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With the holidays right around the corner, here are a few gift-related thoughts:

• If you want to buy someone a Uni Watch membership as a gift, full details on how to do that are available here.

• From now through the end of the year, if you order two sheets of stickers based on your membership card design (that costs $26), you’ll also get a free sheet of Uni Watch logo stickers (a mix of all three colors). Instrux for ordering stickers can be found here.

• Speaking of the Uni Watch logo stickers, the response to my recent offer has been so overwhelming that I’m fresh out of stickers and have ordered more. My offer still stands: If you want three of these stickers (one each of green, gold, and burgundy), send a self-addressed stamped envelope to Paul Lukas, 671 DeGraw St., Brooklyn, NY 11217. If you want to enclose a coupla bucks or a barter offering, that’d be nice, although it isn’t required. And my easily confused post office would prefer that you please send things to Paul Lukas, not to Uni Watch, okay? Okay.

• I’m still taking submissions and suggestions for my annual Uni Watch Holiday Gift Guide column, which will run next month on ESPN. If you have any tips, send them here. Thanks.

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Uni Watch News Ticker: After all the bogus leaks, we finally know what the Flyers’ Winter Classic jersey really looks like. Eh, whatever — nothing to get worked up about either way. … The Royals will unveil some uniform updates today at noon Eastern. Live video will be available on the team’s web site. According to someone on the Chris Creamer board, they’re dropping powder blue cap, changing the script on powder blue jersey from royal trimmed in white to white trimmed in royal, and adjusting the script on the road grays. As I mentioned last week, a little birdie tells me they may also be adding powder blue pants, although I haven’t been able to confirm that. … Several readers have noted that some of Michigan’s football players have the “M” logo above their nameplate and some don’t. That’s because some players are wearing the new super-stretchies, which include the “M,” while some prefer the older, conventional jerseys, which don’t (big thanks to Alan Topolski for the photo). … Just what the world’s been waiting for: hashtags in the end zone. And we know they’re headed for NOBs soon. … In other Mississippi State news, they’ll be wearing a new uniform for the Egg Bowl. … Two notes from Sunday’s Liverpool/Chelsea match: Chelsea goalkeeper Peter Cech’s headgear now has a noseguard, and Liverpool wore black armbands in support of their back-up goalie, whose six-year-old son recently died of leukemia (from Nile Smith). … Nate Dion attended the Arizona Fall League Championship on Saturday and noted that each team’s first base coach had a rather lengthy NOB. … News from the Tooth Fairy Wars: Those annoying little bracelets that look like women’s wristwatches are on their way out, thanks to a class action lawsuit. … Fascinating contribution from Ryan Perkins, who writes: “During a trip to the Dominican Republic back in June, I spotted these two huge Packers and Steelers helmets tucked away to the side in our resort’s auditorium. My favorite detail, which you can barely see in one of the pics, is that they went so far as to include a front facemask clip on the Packers helmet. They were approximately 18 feet high and stretched with a light canvas and papier mâché over 2×4 framing and plywood. There wasn’t anybody around for me to ask, but my guess is that maybe they recover or repaint them each year before the Super Bowl.” … Yesterday I mentioned that Adidas schools participating in the Maui Invitational tourney would be wearing blue sneakers, but I didn’t have a photo. Now I do. Further details in this press release. … Not often that you see a taffy-pull jersey photo in the baseball world. “It’s from a high school game sometime in the mid-1990s,” says Brice Wallace. … Rick Liebling has written a piece about the clothing worn by on-air talent, managers, and coaches. … If you liked Permanent Record, you’ll love this story about a ledger showing who checked out which books from an Indiana library 100 years ago (major thanks to Dave Flapan). ”¦ More torn-jersey porn: Derrick Johnson, from last night’s Pats/Chiefs game (screen shot by Alvin Burk). ”¦ UConn women’s hoops wore an “OSU” patch last night, in remembrance of the victims of last week’s Oklahoma State plane crash (from Nick Phillips). ”¦ “I was sitting courtside prior to the BC Basketball Classic last weekend at the Rogers Arena in Vancouver,” writes Daniel Carroll. “I noticed that the court had been resurfaced around the center line for the new logo. I thought the shape was a little bit funny until I realized it was in the shape of the Vancouver Grizzlies logo. I did a little research and it looks like the NBA had an exhibition game there in 2009 on the same floor.” ”¦ Now here’s an excellent book title. ”¦ And maybe that book features this photo (big thanks to Matt Mitchell). ”¦ Not sure I’ve ever seen a vintage jersey with such a mish-mash of colors. ”¦ Here’s a completely magnificent Ohio State warm-up top. Look at that chain-stitched buckeye! ”¦ Interesting article on Michigan’s first scoreboard (from Tom Wilcox). ”¦ A giant of the frankfurter world has passed away. R.I.P.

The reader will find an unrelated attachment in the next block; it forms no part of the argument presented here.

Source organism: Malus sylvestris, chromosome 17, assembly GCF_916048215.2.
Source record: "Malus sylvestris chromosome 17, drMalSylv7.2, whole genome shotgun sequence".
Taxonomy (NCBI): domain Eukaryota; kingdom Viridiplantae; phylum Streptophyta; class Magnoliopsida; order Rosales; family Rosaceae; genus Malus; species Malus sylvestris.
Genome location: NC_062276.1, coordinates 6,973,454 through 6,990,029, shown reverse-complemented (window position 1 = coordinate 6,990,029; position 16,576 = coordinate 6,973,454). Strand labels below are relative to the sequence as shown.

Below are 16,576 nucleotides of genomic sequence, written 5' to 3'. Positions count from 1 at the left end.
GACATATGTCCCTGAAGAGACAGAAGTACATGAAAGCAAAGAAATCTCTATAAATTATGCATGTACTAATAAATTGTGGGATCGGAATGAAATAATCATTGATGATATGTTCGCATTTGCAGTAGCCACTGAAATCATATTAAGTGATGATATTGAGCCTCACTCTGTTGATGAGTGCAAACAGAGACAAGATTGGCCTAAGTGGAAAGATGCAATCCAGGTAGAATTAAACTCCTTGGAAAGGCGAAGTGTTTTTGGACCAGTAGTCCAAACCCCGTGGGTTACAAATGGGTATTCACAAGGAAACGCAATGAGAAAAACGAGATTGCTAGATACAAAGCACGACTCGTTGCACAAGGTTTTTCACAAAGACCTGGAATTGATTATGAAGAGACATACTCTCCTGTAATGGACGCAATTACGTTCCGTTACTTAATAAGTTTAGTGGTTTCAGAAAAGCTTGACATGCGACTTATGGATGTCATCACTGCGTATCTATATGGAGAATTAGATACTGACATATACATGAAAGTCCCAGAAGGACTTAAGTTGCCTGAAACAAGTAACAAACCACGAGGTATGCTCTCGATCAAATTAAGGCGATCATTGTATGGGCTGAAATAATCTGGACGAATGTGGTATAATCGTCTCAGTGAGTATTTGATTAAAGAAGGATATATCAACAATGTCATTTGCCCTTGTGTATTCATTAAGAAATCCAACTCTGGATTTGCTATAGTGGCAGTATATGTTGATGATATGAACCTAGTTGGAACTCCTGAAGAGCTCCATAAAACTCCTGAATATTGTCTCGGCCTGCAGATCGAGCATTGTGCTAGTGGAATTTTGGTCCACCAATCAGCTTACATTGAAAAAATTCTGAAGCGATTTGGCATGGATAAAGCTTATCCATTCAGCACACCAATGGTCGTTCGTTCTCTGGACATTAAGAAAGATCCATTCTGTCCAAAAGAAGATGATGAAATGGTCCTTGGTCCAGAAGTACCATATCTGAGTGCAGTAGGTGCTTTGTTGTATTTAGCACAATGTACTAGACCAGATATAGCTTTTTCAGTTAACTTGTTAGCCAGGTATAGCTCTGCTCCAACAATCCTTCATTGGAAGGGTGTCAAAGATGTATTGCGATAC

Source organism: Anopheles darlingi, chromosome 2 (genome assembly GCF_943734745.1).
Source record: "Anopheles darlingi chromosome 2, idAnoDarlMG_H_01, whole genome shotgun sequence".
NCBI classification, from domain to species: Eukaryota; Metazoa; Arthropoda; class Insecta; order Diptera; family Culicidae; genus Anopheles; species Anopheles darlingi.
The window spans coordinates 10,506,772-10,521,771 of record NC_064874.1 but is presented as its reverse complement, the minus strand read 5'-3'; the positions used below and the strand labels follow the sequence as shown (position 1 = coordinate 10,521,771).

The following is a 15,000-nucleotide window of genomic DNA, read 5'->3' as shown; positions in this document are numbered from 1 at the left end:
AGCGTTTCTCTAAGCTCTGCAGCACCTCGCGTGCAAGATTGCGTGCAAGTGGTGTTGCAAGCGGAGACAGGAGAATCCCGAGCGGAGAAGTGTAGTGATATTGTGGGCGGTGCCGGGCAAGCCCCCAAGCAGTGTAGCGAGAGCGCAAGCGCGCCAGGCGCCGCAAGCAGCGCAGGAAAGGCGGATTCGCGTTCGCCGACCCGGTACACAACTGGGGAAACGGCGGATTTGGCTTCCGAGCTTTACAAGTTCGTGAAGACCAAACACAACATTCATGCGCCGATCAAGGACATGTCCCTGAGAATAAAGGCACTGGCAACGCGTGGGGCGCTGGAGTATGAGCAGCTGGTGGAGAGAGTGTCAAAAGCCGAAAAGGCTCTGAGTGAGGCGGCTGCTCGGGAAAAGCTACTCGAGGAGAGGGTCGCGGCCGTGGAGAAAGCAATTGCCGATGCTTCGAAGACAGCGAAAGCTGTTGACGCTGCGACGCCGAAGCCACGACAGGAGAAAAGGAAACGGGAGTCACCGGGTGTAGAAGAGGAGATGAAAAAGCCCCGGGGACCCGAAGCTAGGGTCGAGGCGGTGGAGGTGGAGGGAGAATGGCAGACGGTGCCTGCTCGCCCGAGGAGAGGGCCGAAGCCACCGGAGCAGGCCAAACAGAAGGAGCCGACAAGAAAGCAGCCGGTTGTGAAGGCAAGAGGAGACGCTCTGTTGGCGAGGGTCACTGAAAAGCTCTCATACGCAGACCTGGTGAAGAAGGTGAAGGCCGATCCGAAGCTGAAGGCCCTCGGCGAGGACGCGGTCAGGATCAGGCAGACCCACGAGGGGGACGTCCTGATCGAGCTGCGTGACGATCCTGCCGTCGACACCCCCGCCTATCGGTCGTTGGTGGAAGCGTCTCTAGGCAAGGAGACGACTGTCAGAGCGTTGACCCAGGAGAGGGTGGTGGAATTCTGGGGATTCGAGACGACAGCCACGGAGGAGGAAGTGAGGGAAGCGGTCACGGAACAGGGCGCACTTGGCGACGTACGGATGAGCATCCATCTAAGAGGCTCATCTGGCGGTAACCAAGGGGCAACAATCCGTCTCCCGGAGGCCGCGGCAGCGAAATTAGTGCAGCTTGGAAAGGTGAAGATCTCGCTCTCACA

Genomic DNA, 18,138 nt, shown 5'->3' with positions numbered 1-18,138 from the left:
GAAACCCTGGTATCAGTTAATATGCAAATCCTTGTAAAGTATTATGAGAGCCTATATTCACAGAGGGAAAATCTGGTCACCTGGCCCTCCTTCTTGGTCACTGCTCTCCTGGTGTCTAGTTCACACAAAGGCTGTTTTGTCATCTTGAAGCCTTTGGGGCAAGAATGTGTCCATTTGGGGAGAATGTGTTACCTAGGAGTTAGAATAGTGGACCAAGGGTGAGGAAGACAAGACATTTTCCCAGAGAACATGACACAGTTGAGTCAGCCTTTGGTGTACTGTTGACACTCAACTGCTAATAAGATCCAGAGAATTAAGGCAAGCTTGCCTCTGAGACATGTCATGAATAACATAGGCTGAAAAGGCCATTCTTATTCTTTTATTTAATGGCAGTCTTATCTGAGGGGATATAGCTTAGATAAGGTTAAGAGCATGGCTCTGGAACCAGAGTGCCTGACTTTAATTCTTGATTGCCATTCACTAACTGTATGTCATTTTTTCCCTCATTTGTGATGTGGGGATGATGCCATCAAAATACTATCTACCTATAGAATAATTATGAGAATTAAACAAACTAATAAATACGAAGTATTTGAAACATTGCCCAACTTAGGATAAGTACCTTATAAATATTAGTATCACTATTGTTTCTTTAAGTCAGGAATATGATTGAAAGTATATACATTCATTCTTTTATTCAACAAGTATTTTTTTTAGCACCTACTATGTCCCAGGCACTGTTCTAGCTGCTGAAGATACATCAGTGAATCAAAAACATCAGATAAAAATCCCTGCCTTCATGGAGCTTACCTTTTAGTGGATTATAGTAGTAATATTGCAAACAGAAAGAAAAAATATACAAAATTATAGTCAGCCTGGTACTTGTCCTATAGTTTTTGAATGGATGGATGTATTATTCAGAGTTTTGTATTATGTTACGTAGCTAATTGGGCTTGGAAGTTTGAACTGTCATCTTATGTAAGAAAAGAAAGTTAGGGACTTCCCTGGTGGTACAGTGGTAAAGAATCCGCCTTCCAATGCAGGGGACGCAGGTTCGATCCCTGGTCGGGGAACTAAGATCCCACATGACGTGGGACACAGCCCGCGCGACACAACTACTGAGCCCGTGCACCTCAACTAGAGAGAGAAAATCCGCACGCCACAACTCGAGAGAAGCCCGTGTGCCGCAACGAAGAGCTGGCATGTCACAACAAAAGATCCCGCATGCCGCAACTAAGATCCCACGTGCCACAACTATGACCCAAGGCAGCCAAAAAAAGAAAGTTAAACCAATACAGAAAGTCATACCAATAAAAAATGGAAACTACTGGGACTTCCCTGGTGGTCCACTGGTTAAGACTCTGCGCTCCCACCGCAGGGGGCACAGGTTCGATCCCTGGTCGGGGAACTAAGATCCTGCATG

View Comments (148)

  • Has there ever been another case of the TV numbers being a different color than the main uni numbers?

    The Raiders white jerseys for part of '63 and the Tennessee Titans navy jerseys are the only others I can think of.